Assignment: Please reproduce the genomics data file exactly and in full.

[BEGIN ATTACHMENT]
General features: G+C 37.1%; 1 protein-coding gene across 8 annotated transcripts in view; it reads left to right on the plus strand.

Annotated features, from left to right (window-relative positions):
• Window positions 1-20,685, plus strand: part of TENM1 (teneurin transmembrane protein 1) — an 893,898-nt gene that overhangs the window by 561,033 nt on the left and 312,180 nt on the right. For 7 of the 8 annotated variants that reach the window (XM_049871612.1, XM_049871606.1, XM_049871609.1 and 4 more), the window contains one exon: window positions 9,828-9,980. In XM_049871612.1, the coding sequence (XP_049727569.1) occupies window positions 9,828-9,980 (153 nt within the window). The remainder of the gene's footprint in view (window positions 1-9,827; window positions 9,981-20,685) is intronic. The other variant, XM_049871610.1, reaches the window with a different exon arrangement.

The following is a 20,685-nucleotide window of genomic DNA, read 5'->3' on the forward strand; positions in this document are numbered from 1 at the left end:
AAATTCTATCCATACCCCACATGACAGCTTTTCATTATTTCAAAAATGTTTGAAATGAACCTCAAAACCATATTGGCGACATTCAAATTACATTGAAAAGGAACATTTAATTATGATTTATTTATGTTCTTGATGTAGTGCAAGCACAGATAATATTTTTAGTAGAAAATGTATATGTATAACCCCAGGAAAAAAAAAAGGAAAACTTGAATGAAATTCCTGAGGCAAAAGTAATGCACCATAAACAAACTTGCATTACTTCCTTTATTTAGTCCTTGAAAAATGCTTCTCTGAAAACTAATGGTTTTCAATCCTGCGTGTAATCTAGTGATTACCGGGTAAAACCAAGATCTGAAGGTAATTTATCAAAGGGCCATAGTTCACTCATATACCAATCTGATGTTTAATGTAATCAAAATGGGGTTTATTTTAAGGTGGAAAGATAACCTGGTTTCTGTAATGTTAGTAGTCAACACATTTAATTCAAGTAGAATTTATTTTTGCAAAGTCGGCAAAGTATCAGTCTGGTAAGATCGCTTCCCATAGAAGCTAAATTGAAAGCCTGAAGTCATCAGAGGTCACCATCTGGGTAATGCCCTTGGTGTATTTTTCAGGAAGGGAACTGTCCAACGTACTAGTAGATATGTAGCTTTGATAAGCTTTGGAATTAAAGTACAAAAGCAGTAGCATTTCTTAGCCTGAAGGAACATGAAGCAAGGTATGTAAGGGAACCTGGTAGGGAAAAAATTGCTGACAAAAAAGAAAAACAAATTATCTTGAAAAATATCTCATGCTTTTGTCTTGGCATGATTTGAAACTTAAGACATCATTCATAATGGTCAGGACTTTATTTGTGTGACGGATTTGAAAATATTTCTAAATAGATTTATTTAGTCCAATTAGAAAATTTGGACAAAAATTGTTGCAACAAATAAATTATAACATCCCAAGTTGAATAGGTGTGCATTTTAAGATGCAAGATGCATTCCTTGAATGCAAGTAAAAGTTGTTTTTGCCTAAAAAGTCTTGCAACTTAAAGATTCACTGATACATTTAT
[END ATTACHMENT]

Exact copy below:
General features: G+C 37.1%; 1 protein-coding gene across 8 annotated transcripts in view; it reads left to right on the plus strand.

Annotated features, from left to right (window-relative positions):
• Window positions 1-20,685, plus strand: part of TENM1 (teneurin transmembrane protein 1) — an 893,898-nt gene that overhangs the window by 561,033 nt on the left and 312,180 nt on the right. For 7 of the 8 annotated variants that reach the window (XM_049871612.1, XM_049871606.1, XM_049871609.1 and 4 more), the window contains one exon: window positions 9,828-9,980. In XM_049871612.1, the coding sequence (XP_049727569.1) occupies window positions 9,828-9,980 (153 nt within the window). The remainder of the gene's footprint in view (window positions 1-9,827; window positions 9,981-20,685) is intronic. The other variant, XM_049871610.1, reaches the window with a different exon arrangement.

The following is a 20,685-nucleotide window of genomic DNA, read 5'->3' on the forward strand; positions in this document are numbered from 1 at the left end:
AAATTCTATCCATACCCCACATGACAGCTTTTCATTATTTCAAAAATGTTTGAAATGAACCTCAAAACCATATTGGCGACATTCAAATTACATTGAAAAGGAACATTTAATTATGATTTATTTATGTTCTTGATGTAGTGCAAGCACAGATAATATTTTTAGTAGAAAATGTATATGTATAACCCCAGGAAAAAAAAAAGGAAAACTTGAATGAAATTCCTGAGGCAAAAGTAATGCACCATAAACAAACTTGCATTACTTCCTTTATTTAGTCCTTGAAAAATGCTTCTCTGAAAACTAATGGTTTTCAATCCTGCGTGTAATCTAGTGATTACCGGGTAAAACCAAGATCTGAAGGTAATTTATCAAAGGGCCATAGTTCACTCATATACCAATCTGATGTTTAATGTAATCAAAATGGGGTTTATTTTAAGGTGGAAAGATAACCTGGTTTCTGTAATGTTAGTAGTCAACACATTTAATTCAAGTAGAATTTATTTTTGCAAAGTCGGCAAAGTATCAGTCTGGTAAGATCGCTTCCCATAGAAGCTAAATTGAAAGCCTGAAGTCATCAGAGGTCACCATCTGGGTAATGCCCTTGGTGTATTTTTCAGGAAGGGAACTGTCCAACGTACTAGTAGATATGTAGCTTTGATAAGCTTTGGAATTAAAGTACAAAAGCAGTAGCATTTCTTAGCCTGAAGGAACATGAAGCAAGGTATGTAAGGGAACCTGGTAGGGAAAAAATTGCTGACAAAAAAGAAAAACAAATTATCTTGAAAAATATCTCATGCTTTTGTCTTGGCATGATTTGAAACTTAAGACATCATTCATAATGGTCAGGACTTTATTTGTGTGACGGATTTGAAAATATTTCTAAATAGATTTATTTAGTCCAATTAGAAAATTTGGACAAAAATTGTTGCAACAAATAAATTATAACATCCCAAGTTGAATAGGTGTGCATTTTAAGATGCAAGATGCATTCCTTGAATGCAAGTAAAAGTTGTTTTTGCCTAAAAAGTCTTGCAACTTAAAGATTCACTGATACATTTAT